The Taiga Biome
“Taiga” is a Russian word meaning dense evergreen forest. The taiga biome, the largest biome on land, is full of dense evergreen forests. Located just south of the tundra in the northern parts of Europe, Asia, and North America, these forests of conifer trees are also known as boreal forests.
It is very cold and snowy in the taiga during winter, with below freezing average temperatures. During winter it can get as cold as −50°C in the taiga and is typically below freezing. There is a very large temperature difference in winter and summer. While it is not uncommon for temperatures to dive below freezing during the summer as well, it is generally warmer then. During summer the taiga can be as warm to 30°C. Days are long during summer in the taiga, ice thaws, snow melts, and it is often rainy.
The land surface of the taiga was covered with ice until about ten thousand years ago when the glaciers of the last Ice Age retreated. As they melted back, they left the land surface with depressions that have since become small lakes and bogs. Soils have only had a relatively short amount of time to form since the glaciers retreated and so are often thin and they can be nutrient poor because of the cold climate too.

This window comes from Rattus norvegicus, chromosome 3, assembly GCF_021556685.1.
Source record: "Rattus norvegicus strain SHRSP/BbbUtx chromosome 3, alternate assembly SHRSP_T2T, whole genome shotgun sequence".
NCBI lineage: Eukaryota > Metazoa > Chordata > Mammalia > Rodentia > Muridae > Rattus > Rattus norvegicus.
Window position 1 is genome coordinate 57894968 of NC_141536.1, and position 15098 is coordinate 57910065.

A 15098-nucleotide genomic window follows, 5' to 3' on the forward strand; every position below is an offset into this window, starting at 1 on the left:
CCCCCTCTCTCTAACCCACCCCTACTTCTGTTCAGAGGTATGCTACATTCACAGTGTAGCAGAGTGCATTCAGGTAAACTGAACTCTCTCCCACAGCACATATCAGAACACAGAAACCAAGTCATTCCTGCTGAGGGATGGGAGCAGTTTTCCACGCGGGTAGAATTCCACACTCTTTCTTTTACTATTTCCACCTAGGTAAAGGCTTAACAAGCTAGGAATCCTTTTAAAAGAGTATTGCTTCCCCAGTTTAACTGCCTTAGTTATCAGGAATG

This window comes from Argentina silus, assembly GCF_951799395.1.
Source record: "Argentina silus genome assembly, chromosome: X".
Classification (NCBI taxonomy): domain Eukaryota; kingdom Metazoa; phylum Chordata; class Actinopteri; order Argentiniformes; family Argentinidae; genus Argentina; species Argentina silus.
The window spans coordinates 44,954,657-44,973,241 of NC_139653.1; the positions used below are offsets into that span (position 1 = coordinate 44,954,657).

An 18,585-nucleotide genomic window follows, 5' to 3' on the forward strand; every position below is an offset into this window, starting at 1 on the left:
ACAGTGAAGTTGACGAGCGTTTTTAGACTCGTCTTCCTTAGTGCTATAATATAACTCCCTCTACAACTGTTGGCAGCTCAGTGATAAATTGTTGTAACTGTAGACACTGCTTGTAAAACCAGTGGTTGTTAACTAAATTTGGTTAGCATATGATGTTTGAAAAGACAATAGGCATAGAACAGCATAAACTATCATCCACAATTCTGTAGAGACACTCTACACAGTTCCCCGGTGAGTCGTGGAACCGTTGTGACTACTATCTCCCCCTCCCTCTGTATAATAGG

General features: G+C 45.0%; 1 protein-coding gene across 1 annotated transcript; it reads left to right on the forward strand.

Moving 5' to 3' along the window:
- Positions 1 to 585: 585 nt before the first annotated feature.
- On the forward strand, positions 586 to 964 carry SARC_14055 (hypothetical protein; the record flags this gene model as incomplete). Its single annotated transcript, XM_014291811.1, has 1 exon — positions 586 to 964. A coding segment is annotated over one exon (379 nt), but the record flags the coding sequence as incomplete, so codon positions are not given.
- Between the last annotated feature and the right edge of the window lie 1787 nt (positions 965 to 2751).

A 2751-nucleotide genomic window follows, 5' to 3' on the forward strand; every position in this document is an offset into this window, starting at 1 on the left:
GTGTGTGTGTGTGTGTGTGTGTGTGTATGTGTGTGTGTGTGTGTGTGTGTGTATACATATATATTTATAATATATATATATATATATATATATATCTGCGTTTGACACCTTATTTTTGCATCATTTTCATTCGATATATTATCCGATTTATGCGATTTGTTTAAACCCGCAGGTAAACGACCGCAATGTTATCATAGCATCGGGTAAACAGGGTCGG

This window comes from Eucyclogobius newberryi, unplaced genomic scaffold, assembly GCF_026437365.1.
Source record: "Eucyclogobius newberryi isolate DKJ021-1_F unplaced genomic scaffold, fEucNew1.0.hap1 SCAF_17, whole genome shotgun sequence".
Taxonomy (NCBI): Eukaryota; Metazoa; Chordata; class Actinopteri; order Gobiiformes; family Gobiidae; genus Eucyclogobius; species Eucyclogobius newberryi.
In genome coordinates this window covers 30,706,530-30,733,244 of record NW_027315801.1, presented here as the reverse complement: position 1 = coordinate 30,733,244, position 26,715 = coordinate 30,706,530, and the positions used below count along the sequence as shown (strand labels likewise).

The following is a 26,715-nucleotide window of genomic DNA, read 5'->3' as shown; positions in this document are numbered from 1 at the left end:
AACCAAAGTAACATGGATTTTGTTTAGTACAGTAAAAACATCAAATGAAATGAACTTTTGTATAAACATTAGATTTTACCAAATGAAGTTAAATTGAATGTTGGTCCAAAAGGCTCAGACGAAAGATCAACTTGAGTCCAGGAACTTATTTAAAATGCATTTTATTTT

Conifer trees like spruce and fir thrive in this climate. The trees grow close together. This protects them from cold and wind. Their dark color makes their albedo low and they absorb solar energy readily, keeping them a bit warmer. There are a few deciduous tree species that can live in the taiga as well including birch and aspen, but they are not common.
Many animals make their home in the taiga for at least part of the year. Some stay year-round. In the summer, birds and insects are abundant. Many bird species migrate to the taiga and breed and nest there during summer. Other birds, such as sparrows and crows, stay in the taiga year-round. Mammals include herbivores like rabbits and voles as well as carnivores such as lynx, wolverines, and bobcats.